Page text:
It’s the Most Wonderful Time of the Year! (One Instructor’s Approach to WG Costume Design)

| June 5, 2009 | 1 Comment
Color guard instructor Amanda Gilanyi from Southern New Jersey has started a new blog for her own reflections and musings on the everyday life of a guard coach.  In her article (reposted here with permission) “It’s the Most Wonderful Time of the Year” [June 5, 2009] she talks about her process of choosing the perfect uniform for her fall field show.  Read her article and link to her blog – or follow her on twitter!

Don’t get me wrong. I love to choreograph field shows.

But my most favorite aspect of all is the overall show design. From uniforms to equipment to makeup to a bit of drill, I’m in love. All of these pieces enhance the show’s theme, so careful (and in my case, obsessive) consideration must be paid to them – especially in the color department. (I won’t lie, I’m not afraid of color.)

Since I’m in the stage right now with my guard’s 2009-2010 theme, Reaching for the Stars, I figured I’d write a bit about my thought process in three parts: uniform, equipment, and drill.

(As a reference, the band is playing “When You Wish Upon A Star,” “Fly Me To The Moon,” “How High The Moon,” and “Moondance.”)

Part 1: Uniforms

What do you want your color guard uniforms to say about you?

Perhaps the better question is: Who do you want your color guard to be? Whether they are robots in the takeover of mankind, pirates, farmhands, or jacks-of-all-trades, figuring out the guard’s role is your first step in uniform selection.

Because our “Reaching for the Stars” theme didn’t have any obvious characters for the color guard to portray, it was decided that we wanted them to portray something more abstract: elegance (or class, sophistication, etc.)

So with that in mind, I set out to find the perfect uniform. I flipped through catalogs like Band Shoppe, American Band, and Band Hall as well as searched online through sites like Algy and StylePlus.

But how do you find the uniform? If you’re like me, you know as soon as you see it.

If you’re not like me, and uniform selection is not something you enjoy, try a more formal approach by asking yourself these questions (that is, after you figure out what you want your guard to be):

1. What style does the theme infer? When you hear the music, what words would you use to describe it? Make a list of those words. While your paging through catalogs, consider uniforms that can be described the same way as your music. (In my case, I heard: classic, flowy, jazzy, ballroom-ish, etc.)

2. Will the uniform fit with your style of work? Will a skirt, even though it fits your theme, mesh with your writing style? How wide should pant legs be, if at all? Sleeves or no sleeves? In terms of smaller props, is there somewhere to stash them, if needed? These are all reasonable questions that will help you weed out possibilities.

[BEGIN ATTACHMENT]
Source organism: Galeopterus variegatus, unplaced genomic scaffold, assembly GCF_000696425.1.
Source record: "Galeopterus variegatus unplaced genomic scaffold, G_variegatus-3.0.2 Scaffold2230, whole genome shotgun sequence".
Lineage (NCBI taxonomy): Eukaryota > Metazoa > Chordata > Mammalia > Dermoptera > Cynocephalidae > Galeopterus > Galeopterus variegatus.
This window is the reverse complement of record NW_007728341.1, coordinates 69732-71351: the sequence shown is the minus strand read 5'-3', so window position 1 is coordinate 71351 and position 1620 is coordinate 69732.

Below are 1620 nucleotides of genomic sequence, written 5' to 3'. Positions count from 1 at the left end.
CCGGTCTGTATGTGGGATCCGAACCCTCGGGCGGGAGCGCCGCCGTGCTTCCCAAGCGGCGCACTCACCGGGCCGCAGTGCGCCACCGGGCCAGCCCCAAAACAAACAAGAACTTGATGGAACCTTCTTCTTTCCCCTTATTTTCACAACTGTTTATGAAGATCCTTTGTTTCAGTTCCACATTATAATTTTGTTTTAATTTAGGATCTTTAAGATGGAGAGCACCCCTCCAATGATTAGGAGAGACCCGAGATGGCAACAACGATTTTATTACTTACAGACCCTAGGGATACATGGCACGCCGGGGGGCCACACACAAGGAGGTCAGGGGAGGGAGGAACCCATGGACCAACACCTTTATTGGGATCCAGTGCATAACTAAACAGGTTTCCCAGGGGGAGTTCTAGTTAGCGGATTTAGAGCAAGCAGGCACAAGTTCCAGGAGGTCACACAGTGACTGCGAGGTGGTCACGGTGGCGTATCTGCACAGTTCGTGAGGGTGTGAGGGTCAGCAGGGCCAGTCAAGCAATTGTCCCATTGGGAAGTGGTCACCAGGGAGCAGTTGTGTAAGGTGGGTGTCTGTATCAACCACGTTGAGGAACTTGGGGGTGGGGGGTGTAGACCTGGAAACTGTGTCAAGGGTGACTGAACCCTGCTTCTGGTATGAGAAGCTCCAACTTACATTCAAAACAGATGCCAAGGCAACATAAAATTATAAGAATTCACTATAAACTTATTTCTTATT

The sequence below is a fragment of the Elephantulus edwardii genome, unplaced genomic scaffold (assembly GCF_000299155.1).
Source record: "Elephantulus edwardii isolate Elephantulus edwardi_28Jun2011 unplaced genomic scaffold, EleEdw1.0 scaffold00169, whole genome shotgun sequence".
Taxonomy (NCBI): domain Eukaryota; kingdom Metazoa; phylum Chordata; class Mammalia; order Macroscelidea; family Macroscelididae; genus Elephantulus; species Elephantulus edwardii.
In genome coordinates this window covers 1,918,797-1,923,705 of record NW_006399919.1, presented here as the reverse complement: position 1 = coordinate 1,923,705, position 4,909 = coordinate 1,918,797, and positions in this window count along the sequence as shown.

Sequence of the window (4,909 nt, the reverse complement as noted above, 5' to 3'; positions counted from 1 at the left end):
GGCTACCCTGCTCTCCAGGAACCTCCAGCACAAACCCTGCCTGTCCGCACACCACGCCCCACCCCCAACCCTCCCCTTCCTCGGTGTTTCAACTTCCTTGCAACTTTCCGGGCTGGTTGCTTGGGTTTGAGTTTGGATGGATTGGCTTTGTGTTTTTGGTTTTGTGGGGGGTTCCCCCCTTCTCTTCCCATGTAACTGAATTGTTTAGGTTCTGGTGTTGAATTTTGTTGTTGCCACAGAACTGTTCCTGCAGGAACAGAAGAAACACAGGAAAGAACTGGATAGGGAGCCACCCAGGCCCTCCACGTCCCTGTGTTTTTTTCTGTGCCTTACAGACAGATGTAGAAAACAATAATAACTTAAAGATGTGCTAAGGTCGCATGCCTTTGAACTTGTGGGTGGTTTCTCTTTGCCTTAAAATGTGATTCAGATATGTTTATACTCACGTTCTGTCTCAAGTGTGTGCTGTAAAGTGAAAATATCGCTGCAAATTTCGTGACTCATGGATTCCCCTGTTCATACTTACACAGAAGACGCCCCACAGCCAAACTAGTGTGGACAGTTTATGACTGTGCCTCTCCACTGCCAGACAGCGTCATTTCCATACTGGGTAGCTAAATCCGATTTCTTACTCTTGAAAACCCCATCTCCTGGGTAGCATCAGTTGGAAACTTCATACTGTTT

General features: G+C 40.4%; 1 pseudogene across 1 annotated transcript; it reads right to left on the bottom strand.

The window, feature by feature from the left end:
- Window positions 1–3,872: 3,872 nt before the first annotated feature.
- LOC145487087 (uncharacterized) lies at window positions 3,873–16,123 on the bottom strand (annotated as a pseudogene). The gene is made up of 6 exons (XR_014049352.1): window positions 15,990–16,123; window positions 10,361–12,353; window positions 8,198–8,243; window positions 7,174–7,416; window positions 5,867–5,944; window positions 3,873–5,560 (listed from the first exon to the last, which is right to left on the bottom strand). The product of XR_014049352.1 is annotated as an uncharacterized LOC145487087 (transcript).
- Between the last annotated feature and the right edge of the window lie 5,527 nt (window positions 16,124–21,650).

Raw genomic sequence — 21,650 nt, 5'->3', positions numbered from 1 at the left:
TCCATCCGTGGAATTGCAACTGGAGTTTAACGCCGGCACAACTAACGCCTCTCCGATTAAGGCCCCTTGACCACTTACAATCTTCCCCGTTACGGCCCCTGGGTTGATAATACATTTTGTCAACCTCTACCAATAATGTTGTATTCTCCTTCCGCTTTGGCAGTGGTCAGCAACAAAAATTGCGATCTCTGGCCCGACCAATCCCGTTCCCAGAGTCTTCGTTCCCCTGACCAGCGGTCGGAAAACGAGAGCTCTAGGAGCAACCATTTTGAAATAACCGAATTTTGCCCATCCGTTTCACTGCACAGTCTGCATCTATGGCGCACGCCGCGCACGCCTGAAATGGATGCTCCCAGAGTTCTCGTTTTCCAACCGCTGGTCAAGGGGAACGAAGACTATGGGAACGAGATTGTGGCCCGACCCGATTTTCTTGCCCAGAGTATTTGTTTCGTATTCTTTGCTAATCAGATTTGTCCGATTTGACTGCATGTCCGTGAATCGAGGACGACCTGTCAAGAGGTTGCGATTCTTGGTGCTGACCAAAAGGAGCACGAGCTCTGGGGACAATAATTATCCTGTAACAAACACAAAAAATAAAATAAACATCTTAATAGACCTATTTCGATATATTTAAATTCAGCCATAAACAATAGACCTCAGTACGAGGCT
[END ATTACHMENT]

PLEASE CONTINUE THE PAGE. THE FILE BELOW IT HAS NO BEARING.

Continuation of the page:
3. What can the members wear? It is always important to keep in mind the build of your members. While spandex costumes are nice, one must realize that the members must be confident, and not body-conscious, while performing in them.

4. What colors?: Since you can get uniforms in tons of colors, this is the last piece I’d think about. The school I work with does not have a military-style uniform, but instead typically wears tuxedo pants (black) and shirts (white) with bow ties and cummerbunds (red). Whatever colors your band wears, I’m HUGE advocate of making sure your color guard complements the band. For example, it’s very likely I will never use lime green if our band wears red (unless it’s a Holiday show). Not sure what colors go together? Try the Color Scheme Designer [visit her blog page for the link!]

It’s important to note that even when I “know” I’ve found the uniform I want to put on the field, I ask myself the same questions above so that I know it’s truly the one.

And sure enough, after hours of browsing the internet and thumbing through catalogs, I found the one: I know you want to see it! [visit her blog page for the link]

Yes, our uniforms will be all white. Yes, I realize this is for a field show. Yes, I know white gets discolored easily.

Truth be told, this is a whole new realm for the program I work with. For the most part we’ve stuck with dark colors to avoid obvious stain marks.

We’re already planning speeches on laundering (I will be getting them cleaned 3 times during the season), alternate uniforms for rainy performances on non-turf fields and football games (old uniforms, not new), appropriate undergarments (like no lime green bras), etc. to keep these uniforms in the best possible condition.

Did you find this entry helpful? What do you think I missed? What are your tips for outdoor guards wearing white uniforms? Please comment below.

And stay tuned for:
Part 2: Equipment: Does it complement the theme in construction and color and type?
Part 3: Drill: Is your color guard being featured correctly at the best possible moments?


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Category: Costumes, Design

About the Author (Author Profile)

Amanda Baker has been instructing outdoor color guard at Lenape High School in Medford, NJ since 2003. Visit her blog “One more time, I promise! … Now do it again” at

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